See the November 2021 and 2020 Grand Marais MBW summaries

following the summary of the 2021 Tofte MBWs.


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Tofte / North Shore MBWs Summary

October 20-21-22 (Tofte I) and October 22-23-24 (Tofte II), 2021


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Grand Marais / North Shore MBW Summary

November 6 - 7, 2021


Yes, the weather was certainly about as pleasant as one can expect on this MBW, with temperatures approaching 65 degrees on Saturday afternoon, and with the low 50s and virtually no wind on Sunday morning. Surprisingly, though, this wasn’t the mildest November North Shore MBW ever. I had forgotten that it hit a record high of 74 in Duluth during this MBW in 2020, and the highs were 60+ on each day. And the weather in 2009 was about the same as what we had last weekend.


This balmy weather almost made it irrelevant that this has been one of the slowest fall migrations ever, both here and throughout most of MN. Our total of 52 species was clearly lower than we usually have on this MBW, although our composite totals were even lower in 2016 (49 species) and 2013 (50). By the way, our average species count is around 60, and we managed 70+ species in 2008 and 2017. Examples of our modest species total this year were the very low numbers of American Robins and Snow Buntings, the abundance of mountain ash berries with virtually no birds in them (we never did see any Bohemian Waxwings), and the near-absence of late-lingering migrants (like sparrows).


These disappointments, though, pale in comparison with the overwhelming – perhaps unprecedented? – flight of hundreds of both Common Redpolls and White-winged Crossbills we witnessed both days. Actually, the word “thousands” probably describes it better, as I don’t remember ever seeing as large a movement of these species. Other highlights were that sort-of-a-Ross’s and Cackling geese in Two Harbors, the Harlequin Duck still lingering in Grand Portage, White-winged Scoters at 3 locations in all, and the adult male Black Scoter for those still with us Sunday afternoon at Park Point.


Among the notable things we saw among the land birds were the Red-bellied Woodpecker in Knife River and another in Two Harbors (we see 0 on most North Shore MBWs), a couple of Lapland Longspurs landing in trees (something I don’t recall ever seeing before!), all those Rough-legged Hawks along Hwy 61(including that handsome and photogenic dark-morph bird near Taconite Harbor), and a Northern Shrike near the Grand Portage sewage ponds.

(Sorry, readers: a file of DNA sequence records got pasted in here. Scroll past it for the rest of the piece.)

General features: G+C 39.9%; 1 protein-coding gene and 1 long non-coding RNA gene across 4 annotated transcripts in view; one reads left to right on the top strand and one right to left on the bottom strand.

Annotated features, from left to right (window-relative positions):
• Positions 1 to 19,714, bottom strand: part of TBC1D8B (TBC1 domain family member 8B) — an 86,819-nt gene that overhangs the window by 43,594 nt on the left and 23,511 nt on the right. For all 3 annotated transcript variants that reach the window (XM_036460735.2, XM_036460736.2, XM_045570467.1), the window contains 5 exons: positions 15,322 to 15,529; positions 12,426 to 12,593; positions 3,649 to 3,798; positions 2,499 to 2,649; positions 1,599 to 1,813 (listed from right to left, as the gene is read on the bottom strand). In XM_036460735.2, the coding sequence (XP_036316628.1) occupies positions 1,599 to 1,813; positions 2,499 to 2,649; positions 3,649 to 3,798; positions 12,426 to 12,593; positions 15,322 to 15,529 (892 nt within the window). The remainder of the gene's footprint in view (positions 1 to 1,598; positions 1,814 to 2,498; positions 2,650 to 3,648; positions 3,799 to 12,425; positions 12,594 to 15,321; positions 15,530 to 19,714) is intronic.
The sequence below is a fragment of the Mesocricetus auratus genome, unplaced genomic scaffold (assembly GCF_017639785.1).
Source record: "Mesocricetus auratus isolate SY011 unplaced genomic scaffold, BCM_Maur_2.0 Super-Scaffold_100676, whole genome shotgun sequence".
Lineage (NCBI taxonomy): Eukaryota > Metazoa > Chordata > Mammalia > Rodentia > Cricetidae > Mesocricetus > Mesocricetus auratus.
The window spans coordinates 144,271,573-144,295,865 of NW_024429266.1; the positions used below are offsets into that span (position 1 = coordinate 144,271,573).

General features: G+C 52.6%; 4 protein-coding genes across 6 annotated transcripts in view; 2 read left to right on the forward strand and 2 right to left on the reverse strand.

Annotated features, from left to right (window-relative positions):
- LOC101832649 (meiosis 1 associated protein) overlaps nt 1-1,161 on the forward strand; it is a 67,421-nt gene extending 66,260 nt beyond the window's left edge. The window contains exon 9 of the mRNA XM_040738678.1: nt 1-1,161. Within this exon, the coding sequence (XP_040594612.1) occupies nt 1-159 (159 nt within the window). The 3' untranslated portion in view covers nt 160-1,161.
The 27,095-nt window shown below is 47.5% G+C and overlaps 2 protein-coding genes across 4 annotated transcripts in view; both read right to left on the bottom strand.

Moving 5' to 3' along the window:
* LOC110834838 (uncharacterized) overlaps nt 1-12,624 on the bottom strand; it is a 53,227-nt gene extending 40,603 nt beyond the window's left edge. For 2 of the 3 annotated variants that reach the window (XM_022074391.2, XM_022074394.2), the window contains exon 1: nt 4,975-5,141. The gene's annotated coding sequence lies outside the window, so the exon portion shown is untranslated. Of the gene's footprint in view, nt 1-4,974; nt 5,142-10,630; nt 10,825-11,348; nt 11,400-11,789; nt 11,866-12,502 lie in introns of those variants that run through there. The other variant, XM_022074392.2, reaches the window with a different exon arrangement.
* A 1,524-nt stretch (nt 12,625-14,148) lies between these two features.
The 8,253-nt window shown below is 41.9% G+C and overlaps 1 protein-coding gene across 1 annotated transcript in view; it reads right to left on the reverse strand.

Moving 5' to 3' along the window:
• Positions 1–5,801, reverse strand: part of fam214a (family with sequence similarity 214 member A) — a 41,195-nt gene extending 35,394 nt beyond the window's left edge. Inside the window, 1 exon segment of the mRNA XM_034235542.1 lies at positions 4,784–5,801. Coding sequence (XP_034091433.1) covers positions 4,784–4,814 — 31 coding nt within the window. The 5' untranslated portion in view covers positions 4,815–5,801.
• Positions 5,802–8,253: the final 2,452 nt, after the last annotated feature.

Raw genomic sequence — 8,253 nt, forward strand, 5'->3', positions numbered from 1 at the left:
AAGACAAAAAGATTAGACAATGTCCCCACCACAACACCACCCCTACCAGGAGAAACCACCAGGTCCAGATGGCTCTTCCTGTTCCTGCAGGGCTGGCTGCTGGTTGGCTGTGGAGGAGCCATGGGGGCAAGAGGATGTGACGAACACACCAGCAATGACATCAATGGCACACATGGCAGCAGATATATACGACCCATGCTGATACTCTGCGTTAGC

Bird List


S = St Louis County

L = Lake County

C = Cook County


Ross’s Goose          L

Cackling Goose          L

Canada Goose          L, C

Mallard          S, C

American Black Duck          S, C

Greater Scaup          C

Lesser Scaup          S, C

Harlequin Duck          C

White-winged Scoter          S, C

Black Scoter          S

Long-tailed Duck          C

Bufflehead          S, L, C

Common Goldeneye          S, L, C

Common Merganser          S, L

Red-breasted Merganser          S, C

Horned Grebe          S, L, C

Red-necked Grebe          C

Rock Pigeon          S, L

American Coot          L, C

Ring-billed Gull          S, L

Herring Gull          S, L, C

Common Loon          L

Bald Eagle          S, L, C

Rough-legged Hawk          S, L, C

Red-bellied Woodpecker          L

Downy Woodpecker          L, C

Hairy Woodpecker          C

Pileated Woodpecker          L, C

Northern Shrike          C

Blue Jay          L, C

American Crow          S, L, C

Common Raven          S, L, C

Horned Lark          C

Black-capped Chickadee          S, L, C

Red-breasted Nuthatch          L, C

White-breasted Nuthatch          L

American Robin          L, C

European Starling          S, L, C

Cedar Waxwing          L, C

House Sparrow          L

Pine Grosbeak          L, C

House Finch          L

Common Redpoll          S, L, C

Hoary Redpoll          C

White-winged Crossbill          S, L, C

Pine Siskin          S

American Goldfinch          S, L, C

Lapland Longspur          L, C

Snow Bunting          L, C

American Tree Sparrow          C

Dark-eyed Junco          S

Northern Cardinal          L



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Sawbill Trail sunrise (KRE photo)


Just about everyone would agree that this has been one of the slowest fall migrations ever – and not only in Duluth and up the North Shore, but throughout MN as well. Indeed, our pair of Tofte-based MBWs had little to offer to contradict that impression. It was especially telling that the mountain ash trees were full of berries but practically devoid of any birdlife, and note especially that Tofte I didn’t record a single robin anywhere on Wednesday afternoon or all day Thursday! The winds were generally favorable for migration from the N and NNW from Thursday through Saturday, but not much was moving aside from a decent flight of redpolls Saturday morning.


Overall, though, we still did pretty well as we experienced some cold but mostly favorable weather during both MBWs – at least it never rained or snowed on us while we were out birding. In all, from Wednesday afternoon into early Sunday afternoon, we came up with a modest composite total of 70 species, 57 of these on Tofte I and 62 on Tofte II. While Tofte II had more species, keep in mind that this latter group was helped at times by the scouting provided by Tofte I.